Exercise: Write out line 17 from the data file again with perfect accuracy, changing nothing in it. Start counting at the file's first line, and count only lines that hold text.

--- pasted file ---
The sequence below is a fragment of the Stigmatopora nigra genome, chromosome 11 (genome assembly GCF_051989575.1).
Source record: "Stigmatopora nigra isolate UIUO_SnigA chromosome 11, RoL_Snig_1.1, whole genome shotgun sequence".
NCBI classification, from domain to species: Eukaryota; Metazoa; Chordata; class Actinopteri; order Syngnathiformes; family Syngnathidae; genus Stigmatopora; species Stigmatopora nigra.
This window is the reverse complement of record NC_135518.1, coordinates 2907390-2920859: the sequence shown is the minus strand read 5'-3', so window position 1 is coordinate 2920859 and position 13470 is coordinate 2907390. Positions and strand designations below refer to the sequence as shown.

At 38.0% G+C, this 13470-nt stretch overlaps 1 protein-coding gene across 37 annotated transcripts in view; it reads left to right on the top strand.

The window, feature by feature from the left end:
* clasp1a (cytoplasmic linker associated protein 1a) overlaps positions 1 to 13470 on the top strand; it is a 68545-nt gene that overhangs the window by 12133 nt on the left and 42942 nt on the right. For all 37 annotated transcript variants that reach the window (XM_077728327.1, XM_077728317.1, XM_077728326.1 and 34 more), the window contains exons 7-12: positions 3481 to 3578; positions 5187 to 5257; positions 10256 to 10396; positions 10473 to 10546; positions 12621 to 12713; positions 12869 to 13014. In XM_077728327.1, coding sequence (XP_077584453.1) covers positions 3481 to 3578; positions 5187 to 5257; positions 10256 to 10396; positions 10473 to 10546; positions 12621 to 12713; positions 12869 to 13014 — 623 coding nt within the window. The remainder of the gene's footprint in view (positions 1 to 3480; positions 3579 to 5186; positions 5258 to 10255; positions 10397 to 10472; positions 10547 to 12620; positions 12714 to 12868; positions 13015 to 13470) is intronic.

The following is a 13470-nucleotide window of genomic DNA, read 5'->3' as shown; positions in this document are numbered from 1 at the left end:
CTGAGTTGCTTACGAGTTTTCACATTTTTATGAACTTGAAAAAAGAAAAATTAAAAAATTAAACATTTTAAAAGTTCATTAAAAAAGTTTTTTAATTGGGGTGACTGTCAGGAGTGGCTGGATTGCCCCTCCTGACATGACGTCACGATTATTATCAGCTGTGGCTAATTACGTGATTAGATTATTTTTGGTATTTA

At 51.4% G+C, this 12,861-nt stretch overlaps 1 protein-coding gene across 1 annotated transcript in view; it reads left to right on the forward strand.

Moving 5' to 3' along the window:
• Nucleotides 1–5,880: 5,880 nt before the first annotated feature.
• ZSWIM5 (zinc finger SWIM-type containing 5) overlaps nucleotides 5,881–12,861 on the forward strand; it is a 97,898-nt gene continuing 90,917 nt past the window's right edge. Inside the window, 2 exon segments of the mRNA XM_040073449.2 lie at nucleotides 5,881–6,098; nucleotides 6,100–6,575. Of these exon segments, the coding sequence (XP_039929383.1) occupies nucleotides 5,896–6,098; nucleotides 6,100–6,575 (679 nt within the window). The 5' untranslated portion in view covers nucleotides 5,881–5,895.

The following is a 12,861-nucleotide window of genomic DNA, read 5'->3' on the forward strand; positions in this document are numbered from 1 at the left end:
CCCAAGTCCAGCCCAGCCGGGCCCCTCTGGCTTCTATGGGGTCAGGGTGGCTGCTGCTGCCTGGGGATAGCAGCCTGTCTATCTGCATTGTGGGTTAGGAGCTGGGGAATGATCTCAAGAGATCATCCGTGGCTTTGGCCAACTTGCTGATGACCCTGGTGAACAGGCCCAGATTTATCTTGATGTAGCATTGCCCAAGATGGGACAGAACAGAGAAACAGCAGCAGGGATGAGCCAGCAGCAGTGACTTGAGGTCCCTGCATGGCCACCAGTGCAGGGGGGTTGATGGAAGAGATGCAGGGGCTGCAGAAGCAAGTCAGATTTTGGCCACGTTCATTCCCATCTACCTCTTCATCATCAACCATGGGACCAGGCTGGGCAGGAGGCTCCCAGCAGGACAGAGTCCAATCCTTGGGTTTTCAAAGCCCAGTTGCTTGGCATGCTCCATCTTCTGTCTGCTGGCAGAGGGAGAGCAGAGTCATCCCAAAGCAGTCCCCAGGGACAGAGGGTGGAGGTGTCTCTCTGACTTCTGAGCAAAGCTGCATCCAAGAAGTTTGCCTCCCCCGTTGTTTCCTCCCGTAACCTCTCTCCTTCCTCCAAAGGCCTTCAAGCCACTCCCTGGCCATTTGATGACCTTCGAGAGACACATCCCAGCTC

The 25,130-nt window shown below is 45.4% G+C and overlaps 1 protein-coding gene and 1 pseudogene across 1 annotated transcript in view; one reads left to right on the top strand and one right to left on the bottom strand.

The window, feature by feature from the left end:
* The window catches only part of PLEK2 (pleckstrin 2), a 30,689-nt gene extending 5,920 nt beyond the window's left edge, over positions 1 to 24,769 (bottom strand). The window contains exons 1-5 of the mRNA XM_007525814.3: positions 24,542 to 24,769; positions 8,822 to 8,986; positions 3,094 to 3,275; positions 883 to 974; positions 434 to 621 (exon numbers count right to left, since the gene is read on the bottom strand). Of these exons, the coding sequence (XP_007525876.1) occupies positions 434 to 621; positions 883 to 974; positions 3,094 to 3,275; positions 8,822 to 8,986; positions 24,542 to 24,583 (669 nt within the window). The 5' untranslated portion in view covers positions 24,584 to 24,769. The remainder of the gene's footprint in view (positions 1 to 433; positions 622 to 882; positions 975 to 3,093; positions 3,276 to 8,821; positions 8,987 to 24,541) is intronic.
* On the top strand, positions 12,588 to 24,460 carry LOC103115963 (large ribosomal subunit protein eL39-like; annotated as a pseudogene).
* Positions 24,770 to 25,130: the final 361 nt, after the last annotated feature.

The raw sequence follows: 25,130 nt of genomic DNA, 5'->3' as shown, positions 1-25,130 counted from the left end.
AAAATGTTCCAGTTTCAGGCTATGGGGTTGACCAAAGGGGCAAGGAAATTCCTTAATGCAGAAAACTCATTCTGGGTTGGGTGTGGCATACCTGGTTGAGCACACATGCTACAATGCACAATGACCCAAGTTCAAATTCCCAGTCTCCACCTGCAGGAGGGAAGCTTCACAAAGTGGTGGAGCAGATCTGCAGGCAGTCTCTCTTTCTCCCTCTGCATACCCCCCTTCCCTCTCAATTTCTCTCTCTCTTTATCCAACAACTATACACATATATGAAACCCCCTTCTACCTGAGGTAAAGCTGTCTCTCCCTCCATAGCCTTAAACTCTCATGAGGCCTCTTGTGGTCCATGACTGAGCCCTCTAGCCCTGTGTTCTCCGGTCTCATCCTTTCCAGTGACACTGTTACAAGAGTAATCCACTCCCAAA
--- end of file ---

The window, feature by feature from the left end: